Whither the US-Centered, Rule-Based World Order?

ATLANTIC OCEAN (July 28, 2017) An F/A-18F Super Hornet assigned to Air Test and Evaluation Squadron (VX) 23 approaches the aircraft carrier USS Gerald R. Ford (CVN 78). The aircraft carrier is underway conducting test and evaluation operations.(U.S. Navy photo by Erik Hildebrandt/Released) 170728-N-UZ648-093 Join the conversation:, https://www.flickr.com/photos/usnavy/35935346800/in/photolist-73xwQ3-bx8A7m-8bgZJZ-jGtJPV-8rFwu6-WKu3CQ-2bPge3b-6CYVDv-FjbmE-dq1KwF-Rz9xwb-fqWPet-WXvXgH-WCC7qw-VTgAR6-VHscgC-r69uHG-SMTp9i-afUB7x-pkLXJD-pkSCdZ-RNoCeE-XapLGv-S6favF-WphFgD-eX7i2e-WfVpyx-X7okFP-nYd9Zc-Wi7YwJ-WGnjWo-8E831P-34Ydj3-8bk4ff-VHWtSk-VQnRWU-RRGeMW-X7ouFx-7xWZ7b-RRGgvf-X7nTRH-bzyXYC-piQzBd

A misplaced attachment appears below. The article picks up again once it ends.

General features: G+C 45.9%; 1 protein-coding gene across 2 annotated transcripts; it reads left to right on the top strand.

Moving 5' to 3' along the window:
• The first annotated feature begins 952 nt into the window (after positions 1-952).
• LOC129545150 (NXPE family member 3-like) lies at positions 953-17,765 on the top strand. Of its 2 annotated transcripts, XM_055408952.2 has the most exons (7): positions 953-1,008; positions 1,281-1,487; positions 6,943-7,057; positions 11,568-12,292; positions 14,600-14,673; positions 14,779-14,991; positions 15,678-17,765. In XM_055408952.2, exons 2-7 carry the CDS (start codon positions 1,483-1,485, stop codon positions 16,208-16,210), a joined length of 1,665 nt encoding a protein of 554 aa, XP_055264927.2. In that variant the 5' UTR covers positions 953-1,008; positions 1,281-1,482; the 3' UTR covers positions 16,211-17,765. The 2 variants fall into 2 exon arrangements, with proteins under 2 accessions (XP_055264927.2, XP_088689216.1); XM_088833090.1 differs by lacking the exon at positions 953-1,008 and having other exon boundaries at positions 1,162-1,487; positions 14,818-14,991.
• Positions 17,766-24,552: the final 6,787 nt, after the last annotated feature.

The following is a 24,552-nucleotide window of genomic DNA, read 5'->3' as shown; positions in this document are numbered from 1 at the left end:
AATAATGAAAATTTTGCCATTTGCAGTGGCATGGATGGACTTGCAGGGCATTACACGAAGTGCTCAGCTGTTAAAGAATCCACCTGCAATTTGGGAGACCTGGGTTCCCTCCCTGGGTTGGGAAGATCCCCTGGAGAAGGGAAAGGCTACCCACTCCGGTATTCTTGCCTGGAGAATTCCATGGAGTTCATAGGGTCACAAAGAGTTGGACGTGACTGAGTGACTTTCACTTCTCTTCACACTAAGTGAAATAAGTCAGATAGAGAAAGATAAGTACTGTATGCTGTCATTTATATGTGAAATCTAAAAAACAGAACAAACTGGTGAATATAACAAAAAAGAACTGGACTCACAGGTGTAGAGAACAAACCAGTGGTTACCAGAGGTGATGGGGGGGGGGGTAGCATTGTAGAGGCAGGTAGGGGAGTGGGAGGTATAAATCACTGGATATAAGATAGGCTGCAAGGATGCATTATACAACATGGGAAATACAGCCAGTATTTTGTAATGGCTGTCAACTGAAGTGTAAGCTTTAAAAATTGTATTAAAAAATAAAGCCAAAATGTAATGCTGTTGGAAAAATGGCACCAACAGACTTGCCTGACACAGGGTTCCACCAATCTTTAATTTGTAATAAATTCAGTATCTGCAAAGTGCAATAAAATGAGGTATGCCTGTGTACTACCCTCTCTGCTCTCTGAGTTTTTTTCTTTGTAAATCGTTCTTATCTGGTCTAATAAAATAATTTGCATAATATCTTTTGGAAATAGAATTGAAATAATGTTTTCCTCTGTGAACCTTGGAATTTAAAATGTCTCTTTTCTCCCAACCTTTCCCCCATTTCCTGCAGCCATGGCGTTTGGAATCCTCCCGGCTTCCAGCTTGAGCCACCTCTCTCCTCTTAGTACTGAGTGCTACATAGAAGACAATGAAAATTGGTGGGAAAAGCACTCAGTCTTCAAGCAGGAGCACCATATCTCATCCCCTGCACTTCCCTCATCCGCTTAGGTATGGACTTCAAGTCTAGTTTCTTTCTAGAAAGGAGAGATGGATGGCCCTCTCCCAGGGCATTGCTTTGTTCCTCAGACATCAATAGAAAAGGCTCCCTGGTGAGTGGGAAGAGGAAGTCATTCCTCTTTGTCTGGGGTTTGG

It is often heard in public debate that US power is in decline, meaning that its economic and technological primacy is eroding, that it can no longer project its power at will and that it is losing its role as the international rule-setter. Supporters of this thesis claim that we are moving from a US-centered world order to a multipolar one where the United States will no longer be the global hegemon, and according to them this is happening because of the rise of new powers like China, Russia, India, and others.

While this is true to a certain extent, a fundamental aspect is often ignored: Washington’s own role in unraveling the international order it helped to create.

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